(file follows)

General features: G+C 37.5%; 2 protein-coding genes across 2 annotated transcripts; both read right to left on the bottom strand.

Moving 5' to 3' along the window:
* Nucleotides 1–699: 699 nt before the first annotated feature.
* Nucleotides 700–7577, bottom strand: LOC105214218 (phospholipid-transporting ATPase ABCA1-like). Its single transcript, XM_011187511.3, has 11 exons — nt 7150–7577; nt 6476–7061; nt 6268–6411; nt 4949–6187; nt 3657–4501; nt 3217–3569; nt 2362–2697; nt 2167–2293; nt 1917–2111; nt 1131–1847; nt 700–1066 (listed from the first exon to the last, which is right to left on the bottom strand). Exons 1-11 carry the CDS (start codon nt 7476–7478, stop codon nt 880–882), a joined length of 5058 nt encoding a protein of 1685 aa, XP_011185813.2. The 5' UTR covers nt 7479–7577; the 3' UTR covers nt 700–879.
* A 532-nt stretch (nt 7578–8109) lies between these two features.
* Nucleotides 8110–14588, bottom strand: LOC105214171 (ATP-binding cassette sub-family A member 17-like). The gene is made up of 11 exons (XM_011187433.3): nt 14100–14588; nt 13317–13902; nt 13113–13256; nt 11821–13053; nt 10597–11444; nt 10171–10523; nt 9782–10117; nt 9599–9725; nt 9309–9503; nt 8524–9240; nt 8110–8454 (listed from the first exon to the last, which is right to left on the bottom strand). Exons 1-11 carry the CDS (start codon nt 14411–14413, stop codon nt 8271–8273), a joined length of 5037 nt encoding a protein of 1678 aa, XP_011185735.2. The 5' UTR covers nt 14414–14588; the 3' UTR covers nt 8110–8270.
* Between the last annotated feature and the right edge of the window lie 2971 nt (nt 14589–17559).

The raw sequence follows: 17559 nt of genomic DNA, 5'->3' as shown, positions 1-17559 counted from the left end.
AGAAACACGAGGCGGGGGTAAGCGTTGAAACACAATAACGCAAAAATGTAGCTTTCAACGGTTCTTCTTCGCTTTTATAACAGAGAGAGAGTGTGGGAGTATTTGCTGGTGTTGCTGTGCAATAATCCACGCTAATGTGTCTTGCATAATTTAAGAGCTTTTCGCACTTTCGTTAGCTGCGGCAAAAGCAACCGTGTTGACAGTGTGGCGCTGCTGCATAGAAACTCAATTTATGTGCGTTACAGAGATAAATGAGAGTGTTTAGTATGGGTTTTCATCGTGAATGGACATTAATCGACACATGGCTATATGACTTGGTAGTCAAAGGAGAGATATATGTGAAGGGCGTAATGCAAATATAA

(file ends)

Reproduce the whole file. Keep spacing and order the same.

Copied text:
General features: G+C 37.5%; 2 protein-coding genes across 2 annotated transcripts; both read right to left on the bottom strand.

Moving 5' to 3' along the window:
* Nucleotides 1–699: 699 nt before the first annotated feature.
* Nucleotides 700–7577, bottom strand: LOC105214218 (phospholipid-transporting ATPase ABCA1-like). Its single transcript, XM_011187511.3, has 11 exons — nt 7150–7577; nt 6476–7061; nt 6268–6411; nt 4949–6187; nt 3657–4501; nt 3217–3569; nt 2362–2697; nt 2167–2293; nt 1917–2111; nt 1131–1847; nt 700–1066 (listed from the first exon to the last, which is right to left on the bottom strand). Exons 1-11 carry the CDS (start codon nt 7476–7478, stop codon nt 880–882), a joined length of 5058 nt encoding a protein of 1685 aa, XP_011185813.2. The 5' UTR covers nt 7479–7577; the 3' UTR covers nt 700–879.
* A 532-nt stretch (nt 7578–8109) lies between these two features.
* Nucleotides 8110–14588, bottom strand: LOC105214171 (ATP-binding cassette sub-family A member 17-like). The gene is made up of 11 exons (XM_011187433.3): nt 14100–14588; nt 13317–13902; nt 13113–13256; nt 11821–13053; nt 10597–11444; nt 10171–10523; nt 9782–10117; nt 9599–9725; nt 9309–9503; nt 8524–9240; nt 8110–8454 (listed from the first exon to the last, which is right to left on the bottom strand). Exons 1-11 carry the CDS (start codon nt 14411–14413, stop codon nt 8271–8273), a joined length of 5037 nt encoding a protein of 1678 aa, XP_011185735.2. The 5' UTR covers nt 14414–14588; the 3' UTR covers nt 8110–8270.
* Between the last annotated feature and the right edge of the window lie 2971 nt (nt 14589–17559).

The raw sequence follows: 17559 nt of genomic DNA, 5'->3' as shown, positions 1-17559 counted from the left end.
AGAAACACGAGGCGGGGGTAAGCGTTGAAACACAATAACGCAAAAATGTAGCTTTCAACGGTTCTTCTTCGCTTTTATAACAGAGAGAGAGTGTGGGAGTATTTGCTGGTGTTGCTGTGCAATAATCCACGCTAATGTGTCTTGCATAATTTAAGAGCTTTTCGCACTTTCGTTAGCTGCGGCAAAAGCAACCGTGTTGACAGTGTGGCGCTGCTGCATAGAAACTCAATTTATGTGCGTTACAGAGATAAATGAGAGTGTTTAGTATGGGTTTTCATCGTGAATGGACATTAATCGACACATGGCTATATGACTTGGTAGTCAAAGGAGAGATATATGTGAAGGGCGTAATGCAAATATAA